ABC's Jake Tapper is promoting his Nightline interview with New Jersey Gov. Chris Christie tonight by noting he expressed no regret for calling a local reporter he was "stupid" and apologized for the reporter being an "idiot."
Tapper insisted Christie addressed a special session of the legislature Monday, but he made national headlines not for the speech, but for the “idiot” talk over the weekend. Asked if he’s ever “concerned” that some of his “rhetoric is too much,” he answered plainly: “No.”
“I don’t worry about that,” Christie said. “I’m not monochromatic. You know, I can walk and chew gum at the same time. And the fact of the matter is sometimes to get people to the table, you have to be blunt and assertive, or else they’d all come to the table with the right kind of attitude. You know, you have to read the situation and, and that’s part of what leadership is all about. Sometimes people need a pat on the back and an arm around them. Sometimes they need a kick in the rear end. You have to be able to read that; experienced leaders can do that. And I think I have the ability to do that.”
He said he doesn’t regret calling the reporter stupid because “when someone acts stupid, I’m going to call them stupid.”
Chris Harris from the Bergen County Record asked Christie about state business: whether he was planning on addressing the legislature Monday. Christie said reporters were told to stick to the topic at hand, an emergency at a water treatment plant, and “if you don’t have a hearing problem, you should be able to follow the rules. Those are the rules.”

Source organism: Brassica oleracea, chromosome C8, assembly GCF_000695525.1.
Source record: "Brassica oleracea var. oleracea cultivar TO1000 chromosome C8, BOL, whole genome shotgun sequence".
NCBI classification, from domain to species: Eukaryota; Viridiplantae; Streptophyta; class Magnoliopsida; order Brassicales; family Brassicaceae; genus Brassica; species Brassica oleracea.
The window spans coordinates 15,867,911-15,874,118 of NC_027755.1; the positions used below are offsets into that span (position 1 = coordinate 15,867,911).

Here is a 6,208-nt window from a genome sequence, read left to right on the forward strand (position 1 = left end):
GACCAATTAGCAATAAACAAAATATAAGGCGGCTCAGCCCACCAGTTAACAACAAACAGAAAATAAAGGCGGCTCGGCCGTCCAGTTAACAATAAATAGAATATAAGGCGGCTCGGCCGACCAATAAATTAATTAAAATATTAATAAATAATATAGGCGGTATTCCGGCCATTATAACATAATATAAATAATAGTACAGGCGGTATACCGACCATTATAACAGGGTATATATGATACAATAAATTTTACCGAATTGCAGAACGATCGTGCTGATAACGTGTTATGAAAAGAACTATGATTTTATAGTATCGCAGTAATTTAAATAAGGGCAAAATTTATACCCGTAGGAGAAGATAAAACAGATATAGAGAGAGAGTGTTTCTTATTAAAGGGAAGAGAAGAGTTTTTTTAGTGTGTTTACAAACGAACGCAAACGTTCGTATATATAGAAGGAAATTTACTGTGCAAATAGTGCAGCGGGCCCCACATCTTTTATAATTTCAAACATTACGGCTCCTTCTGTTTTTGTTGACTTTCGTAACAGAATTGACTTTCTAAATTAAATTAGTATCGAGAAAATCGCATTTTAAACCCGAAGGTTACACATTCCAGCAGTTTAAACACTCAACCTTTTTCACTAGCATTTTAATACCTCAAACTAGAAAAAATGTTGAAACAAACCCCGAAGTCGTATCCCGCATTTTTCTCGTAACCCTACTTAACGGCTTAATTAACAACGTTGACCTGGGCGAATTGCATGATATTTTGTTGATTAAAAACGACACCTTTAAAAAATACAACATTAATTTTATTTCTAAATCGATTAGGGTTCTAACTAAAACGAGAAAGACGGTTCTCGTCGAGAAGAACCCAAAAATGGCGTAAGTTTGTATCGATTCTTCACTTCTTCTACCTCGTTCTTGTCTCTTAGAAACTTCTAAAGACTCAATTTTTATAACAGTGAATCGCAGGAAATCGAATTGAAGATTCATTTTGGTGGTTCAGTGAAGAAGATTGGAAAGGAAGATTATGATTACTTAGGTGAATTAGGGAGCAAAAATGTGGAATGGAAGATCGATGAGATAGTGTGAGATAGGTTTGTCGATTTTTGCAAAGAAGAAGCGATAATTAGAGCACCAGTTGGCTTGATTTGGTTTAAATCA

“If you don’t want to follow the rules, leave the press conference,” Christie said. “I mean, I’m not going to put up with stuff where I’m dealing with a serious situation, where people are having a crisis in Monmouth County regarding a lack of water. I’m down there to talk about that. I’m not going to talk about other stuff.”
Harris tweeted that his "feelings were not hurt" by the governor's retorts. While local reporters were unfazed by the business-as-usual bluntness, CNN's Ashleigh Banfield was snooty about the exchange.
GOP consultant Cheri Jacobus compared this to Neil Munro's much-scorned yammering at President Obama in the Rose Garden. Clearly, when a New Jersey reporter goes off the governor's ground rules, he should not be surprised with the insults. Harris must have wanted to draw Christie's ire to see how extreme it would be. Media consumers should suspect Harris wanted attention for himself and perhaps some bad press for Christie, and not so much an answer to his question.